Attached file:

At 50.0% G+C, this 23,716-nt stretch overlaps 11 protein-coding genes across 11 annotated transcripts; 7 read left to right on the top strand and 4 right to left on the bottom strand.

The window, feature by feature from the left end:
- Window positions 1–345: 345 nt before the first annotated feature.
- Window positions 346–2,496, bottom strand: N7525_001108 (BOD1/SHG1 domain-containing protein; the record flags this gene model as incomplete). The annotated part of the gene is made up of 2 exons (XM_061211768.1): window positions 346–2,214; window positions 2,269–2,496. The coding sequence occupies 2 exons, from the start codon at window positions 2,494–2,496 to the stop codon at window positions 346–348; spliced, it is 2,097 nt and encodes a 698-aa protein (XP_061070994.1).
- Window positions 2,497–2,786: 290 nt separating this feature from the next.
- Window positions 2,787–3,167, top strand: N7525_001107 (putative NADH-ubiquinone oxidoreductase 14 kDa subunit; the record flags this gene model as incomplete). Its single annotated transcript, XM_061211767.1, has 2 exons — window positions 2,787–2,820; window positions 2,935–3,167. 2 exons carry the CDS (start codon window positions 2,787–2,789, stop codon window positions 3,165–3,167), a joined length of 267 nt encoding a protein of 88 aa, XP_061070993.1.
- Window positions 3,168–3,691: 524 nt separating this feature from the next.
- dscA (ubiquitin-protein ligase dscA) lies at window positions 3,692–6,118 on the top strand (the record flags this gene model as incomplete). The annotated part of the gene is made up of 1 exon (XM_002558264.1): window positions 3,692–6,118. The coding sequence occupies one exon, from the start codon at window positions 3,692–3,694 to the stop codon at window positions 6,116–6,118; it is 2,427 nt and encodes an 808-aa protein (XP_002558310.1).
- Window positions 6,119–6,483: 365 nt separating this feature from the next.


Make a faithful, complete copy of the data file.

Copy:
At 50.0% G+C, this 23,716-nt stretch overlaps 11 protein-coding genes across 11 annotated transcripts; 7 read left to right on the top strand and 4 right to left on the bottom strand.

The window, feature by feature from the left end:
- Window positions 1–345: 345 nt before the first annotated feature.
- Window positions 346–2,496, bottom strand: N7525_001108 (BOD1/SHG1 domain-containing protein; the record flags this gene model as incomplete). The annotated part of the gene is made up of 2 exons (XM_061211768.1): window positions 346–2,214; window positions 2,269–2,496. The coding sequence occupies 2 exons, from the start codon at window positions 2,494–2,496 to the stop codon at window positions 346–348; spliced, it is 2,097 nt and encodes a 698-aa protein (XP_061070994.1).
- Window positions 2,497–2,786: 290 nt separating this feature from the next.
- Window positions 2,787–3,167, top strand: N7525_001107 (putative NADH-ubiquinone oxidoreductase 14 kDa subunit; the record flags this gene model as incomplete). Its single annotated transcript, XM_061211767.1, has 2 exons — window positions 2,787–2,820; window positions 2,935–3,167. 2 exons carry the CDS (start codon window positions 2,787–2,789, stop codon window positions 3,165–3,167), a joined length of 267 nt encoding a protein of 88 aa, XP_061070993.1.
- Window positions 3,168–3,691: 524 nt separating this feature from the next.
- dscA (ubiquitin-protein ligase dscA) lies at window positions 3,692–6,118 on the top strand (the record flags this gene model as incomplete). The annotated part of the gene is made up of 1 exon (XM_002558264.1): window positions 3,692–6,118. The coding sequence occupies one exon, from the start codon at window positions 3,692–3,694 to the stop codon at window positions 6,116–6,118; it is 2,427 nt and encodes an 808-aa protein (XP_002558310.1).
- Window positions 6,119–6,483: 365 nt separating this feature from the next.